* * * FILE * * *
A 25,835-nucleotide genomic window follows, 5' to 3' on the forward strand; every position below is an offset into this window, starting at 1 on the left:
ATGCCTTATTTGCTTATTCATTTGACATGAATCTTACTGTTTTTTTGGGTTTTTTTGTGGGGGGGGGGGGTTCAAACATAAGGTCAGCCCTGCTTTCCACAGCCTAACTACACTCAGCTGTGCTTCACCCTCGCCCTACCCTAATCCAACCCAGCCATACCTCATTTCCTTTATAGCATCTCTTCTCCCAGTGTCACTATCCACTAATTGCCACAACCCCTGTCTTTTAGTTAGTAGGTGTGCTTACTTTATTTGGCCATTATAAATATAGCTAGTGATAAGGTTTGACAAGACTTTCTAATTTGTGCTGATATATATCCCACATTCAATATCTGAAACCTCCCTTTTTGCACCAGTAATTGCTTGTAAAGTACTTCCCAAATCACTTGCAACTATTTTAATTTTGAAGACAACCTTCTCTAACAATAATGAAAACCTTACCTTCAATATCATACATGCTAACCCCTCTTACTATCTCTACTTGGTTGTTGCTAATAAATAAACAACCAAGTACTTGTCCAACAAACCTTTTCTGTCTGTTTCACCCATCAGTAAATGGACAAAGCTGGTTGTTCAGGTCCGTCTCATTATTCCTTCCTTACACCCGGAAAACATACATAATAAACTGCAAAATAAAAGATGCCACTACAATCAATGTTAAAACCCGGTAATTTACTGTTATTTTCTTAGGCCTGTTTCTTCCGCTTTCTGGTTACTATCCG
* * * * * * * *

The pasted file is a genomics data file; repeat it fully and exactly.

A 25,835-nucleotide genomic window follows, 5' to 3' on the forward strand; every position below is an offset into this window, starting at 1 on the left:
ATGCCTTATTTGCTTATTCATTTGACATGAATCTTACTGTTTTTTTGGGTTTTTTTGTGGGGGGGGGGGGTTCAAACATAAGGTCAGCCCTGCTTTCCACAGCCTAACTACACTCAGCTGTGCTTCACCCTCGCCCTACCCTAATCCAACCCAGCCATACCTCATTTCCTTTATAGCATCTCTTCTCCCAGTGTCACTATCCACTAATTGCCACAACCCCTGTCTTTTAGTTAGTAGGTGTGCTTACTTTATTTGGCCATTATAAATATAGCTAGTGATAAGGTTTGACAAGACTTTCTAATTTGTGCTGATATATATCCCACATTCAATATCTGAAACCTCCCTTTTTGCACCAGTAATTGCTTGTAAAGTACTTCCCAAATCACTTGCAACTATTTTAATTTTGAAGACAACCTTCTCTAACAATAATGAAAACCTTACCTTCAATATCATACATGCTAACCCCTCTTACTATCTCTACTTGGTTGTTGCTAATAAATAAACAACCAAGTACTTGTCCAACAAACCTTTTCTGTCTGTTTCACCCATCAGTAAATGGACAAAGCTGGTTGTTCAGGTCCGTCTCATTATTCCTTCCTTACACCCGGAAAACATACATAATAAACTGCAAAATAAAAGATGCCACTACAATCAATGTTAAAACCCGGTAATTTACTGTTATTTTCTTAGGCCTGTTTCTTCCGCTTTCTGGTTACTATCCG